NTSB to investigate why it took 2 hours to stop 3-alarm San Francisco gas fire

NTSB addresses the media in San Francisco. 

SAN FRANCISCO (BCN) The National Transportation Safety Board has begun its investigation into a pipeline rupture that caused an explosion and three-alarm fire in San Francisco's Lone Mountain neighborhood Wednesday, according to an NTSB spokeswoman.

Speaking Friday near Geary Boulevard and Parker Avenue, the scene of the rupture and blaze, NTSB Board Member Jennifer Homendy said investigators have already been briefed by both PG&E and the California Public Utilities Commission and have inspected the valves used to shut off the gas.

Now, she said, investigators will be looking at a timeline of Wednesday's events to determine how long it took to shut off the gas and what actions were taken before and after the rupture.

They're also going to secure three or four feet of the ruptured 4-inch pipe and may send it to a lab for further analysis, she said.

The FBI is assisting with the investigation, Homendy said, but she stressed, "There is not a criminal investigation. The FBI is here to help us document evidence; helping secure the 3 to 4-foot section of the pipeline."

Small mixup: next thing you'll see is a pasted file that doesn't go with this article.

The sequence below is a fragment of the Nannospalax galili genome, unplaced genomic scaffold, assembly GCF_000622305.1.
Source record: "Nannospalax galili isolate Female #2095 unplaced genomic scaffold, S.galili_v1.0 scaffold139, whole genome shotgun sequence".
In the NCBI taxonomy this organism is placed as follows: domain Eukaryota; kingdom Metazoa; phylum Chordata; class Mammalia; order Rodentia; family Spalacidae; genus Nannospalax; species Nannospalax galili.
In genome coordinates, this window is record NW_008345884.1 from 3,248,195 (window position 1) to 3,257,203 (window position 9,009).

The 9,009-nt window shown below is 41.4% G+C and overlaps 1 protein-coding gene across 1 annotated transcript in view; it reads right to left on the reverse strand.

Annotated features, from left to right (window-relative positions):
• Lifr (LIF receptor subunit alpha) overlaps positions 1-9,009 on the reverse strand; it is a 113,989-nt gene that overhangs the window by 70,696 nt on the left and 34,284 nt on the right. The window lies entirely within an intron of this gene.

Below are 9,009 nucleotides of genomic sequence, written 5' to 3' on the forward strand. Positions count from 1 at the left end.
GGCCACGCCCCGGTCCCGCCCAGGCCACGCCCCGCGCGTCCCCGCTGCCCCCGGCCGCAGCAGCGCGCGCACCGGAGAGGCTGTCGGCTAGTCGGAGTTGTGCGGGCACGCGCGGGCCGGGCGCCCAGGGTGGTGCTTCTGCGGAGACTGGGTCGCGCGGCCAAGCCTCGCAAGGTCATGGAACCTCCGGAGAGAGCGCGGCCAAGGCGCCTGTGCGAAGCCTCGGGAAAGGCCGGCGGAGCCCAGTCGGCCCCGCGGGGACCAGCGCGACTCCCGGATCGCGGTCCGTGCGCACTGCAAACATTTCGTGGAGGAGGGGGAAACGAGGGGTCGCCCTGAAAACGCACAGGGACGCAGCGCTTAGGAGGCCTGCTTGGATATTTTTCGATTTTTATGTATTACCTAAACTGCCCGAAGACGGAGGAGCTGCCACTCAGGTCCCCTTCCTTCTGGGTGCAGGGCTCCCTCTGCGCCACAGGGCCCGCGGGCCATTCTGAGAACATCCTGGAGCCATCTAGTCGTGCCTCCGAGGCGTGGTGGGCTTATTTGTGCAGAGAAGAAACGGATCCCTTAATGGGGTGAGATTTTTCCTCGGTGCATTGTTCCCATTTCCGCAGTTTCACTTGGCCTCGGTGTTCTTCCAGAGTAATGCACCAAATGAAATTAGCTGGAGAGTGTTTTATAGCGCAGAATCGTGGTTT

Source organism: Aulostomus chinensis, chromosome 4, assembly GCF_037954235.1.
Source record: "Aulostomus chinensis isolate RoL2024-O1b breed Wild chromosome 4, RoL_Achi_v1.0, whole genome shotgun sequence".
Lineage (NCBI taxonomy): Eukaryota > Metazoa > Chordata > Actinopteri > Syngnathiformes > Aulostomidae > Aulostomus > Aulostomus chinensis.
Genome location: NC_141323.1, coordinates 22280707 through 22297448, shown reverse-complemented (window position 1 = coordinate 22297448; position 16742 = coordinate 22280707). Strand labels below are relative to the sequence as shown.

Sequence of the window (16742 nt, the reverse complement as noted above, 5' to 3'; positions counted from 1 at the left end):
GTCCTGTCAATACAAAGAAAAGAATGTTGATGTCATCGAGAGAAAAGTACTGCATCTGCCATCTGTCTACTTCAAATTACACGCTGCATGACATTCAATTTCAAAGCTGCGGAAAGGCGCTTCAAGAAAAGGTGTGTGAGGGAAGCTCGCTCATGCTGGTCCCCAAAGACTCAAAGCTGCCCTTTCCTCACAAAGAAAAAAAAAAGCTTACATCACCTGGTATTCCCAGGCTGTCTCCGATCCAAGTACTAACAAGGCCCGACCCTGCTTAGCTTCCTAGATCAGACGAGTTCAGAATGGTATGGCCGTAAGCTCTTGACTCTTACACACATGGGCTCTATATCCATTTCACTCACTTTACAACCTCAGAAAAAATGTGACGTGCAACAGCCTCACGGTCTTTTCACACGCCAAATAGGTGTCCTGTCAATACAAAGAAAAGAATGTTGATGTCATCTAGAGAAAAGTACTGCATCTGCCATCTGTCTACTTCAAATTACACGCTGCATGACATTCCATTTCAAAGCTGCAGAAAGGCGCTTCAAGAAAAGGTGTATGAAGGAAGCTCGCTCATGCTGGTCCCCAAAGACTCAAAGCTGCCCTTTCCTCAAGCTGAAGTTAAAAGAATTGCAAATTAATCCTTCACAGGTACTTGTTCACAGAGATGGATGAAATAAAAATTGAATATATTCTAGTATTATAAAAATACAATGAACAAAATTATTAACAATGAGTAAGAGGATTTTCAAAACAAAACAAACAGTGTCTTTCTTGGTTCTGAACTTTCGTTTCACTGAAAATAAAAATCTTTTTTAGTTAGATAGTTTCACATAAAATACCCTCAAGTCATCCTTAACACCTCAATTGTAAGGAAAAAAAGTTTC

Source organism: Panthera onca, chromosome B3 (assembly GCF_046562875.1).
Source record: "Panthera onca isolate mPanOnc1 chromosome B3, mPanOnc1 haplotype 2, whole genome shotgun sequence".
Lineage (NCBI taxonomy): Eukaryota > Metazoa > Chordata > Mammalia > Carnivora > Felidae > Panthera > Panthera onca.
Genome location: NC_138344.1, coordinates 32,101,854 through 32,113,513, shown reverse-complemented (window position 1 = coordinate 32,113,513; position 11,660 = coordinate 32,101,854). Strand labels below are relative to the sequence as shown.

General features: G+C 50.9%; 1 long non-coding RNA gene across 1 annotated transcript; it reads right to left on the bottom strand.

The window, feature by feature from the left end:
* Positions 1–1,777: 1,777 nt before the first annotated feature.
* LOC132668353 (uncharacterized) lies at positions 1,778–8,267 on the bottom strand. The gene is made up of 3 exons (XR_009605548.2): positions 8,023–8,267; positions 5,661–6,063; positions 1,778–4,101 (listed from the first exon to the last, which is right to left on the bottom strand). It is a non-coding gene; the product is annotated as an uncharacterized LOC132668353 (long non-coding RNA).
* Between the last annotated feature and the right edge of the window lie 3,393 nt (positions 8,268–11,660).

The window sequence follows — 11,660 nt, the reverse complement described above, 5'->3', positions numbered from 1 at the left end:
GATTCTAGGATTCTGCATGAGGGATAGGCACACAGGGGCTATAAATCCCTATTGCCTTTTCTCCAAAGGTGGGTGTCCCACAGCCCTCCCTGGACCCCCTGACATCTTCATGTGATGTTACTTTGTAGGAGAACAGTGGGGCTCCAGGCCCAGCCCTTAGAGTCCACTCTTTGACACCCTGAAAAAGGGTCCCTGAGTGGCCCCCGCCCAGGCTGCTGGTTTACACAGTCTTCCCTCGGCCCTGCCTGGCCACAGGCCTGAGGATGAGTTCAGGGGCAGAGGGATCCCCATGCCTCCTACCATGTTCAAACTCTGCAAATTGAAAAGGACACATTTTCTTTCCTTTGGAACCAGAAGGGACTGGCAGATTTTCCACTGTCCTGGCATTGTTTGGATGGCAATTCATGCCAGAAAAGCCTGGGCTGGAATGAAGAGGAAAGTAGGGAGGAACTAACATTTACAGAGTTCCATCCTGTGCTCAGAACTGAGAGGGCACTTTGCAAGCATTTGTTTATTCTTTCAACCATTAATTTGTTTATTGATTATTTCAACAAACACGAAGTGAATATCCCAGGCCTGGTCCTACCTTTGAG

Additionally, she said, "What we wanted to look at here is has PG&E followed up with past NTSB recommendations, and that is part of what we'll be looking at for part of this investigation."

Investigators will also be speaking with the third-party contractors and subcontractors involved in the rupture.

The 1 p.m. Wednesday rupture began when the contractors working on fiber optics struck the gas pipe, causing the breach and subsequent explosion and fire, PG&E officials said.

Flames shot in the air for more than two hours before crews stopped the flow of gas at 3:36 p.m.

People in the area were evacuated and no injuries were reported. Two buildings were left with major structural damage and three others with extensive water damage, according to police and fire officials.

Three hundred PG&E customers were left without gas and 2,500 lost power. Those customers have since had service restored.

According to PG&E, the contractors had called 811 to check for any utilities underneath the area before they started digging. PG&E crews then sent a locator to the scene on Jan. 28 and made markings in the area.

PG&E said is also conducting an investigation and a reason for the breach. 

The NTSB may provide an update on their investigation on Saturday, Homendy said.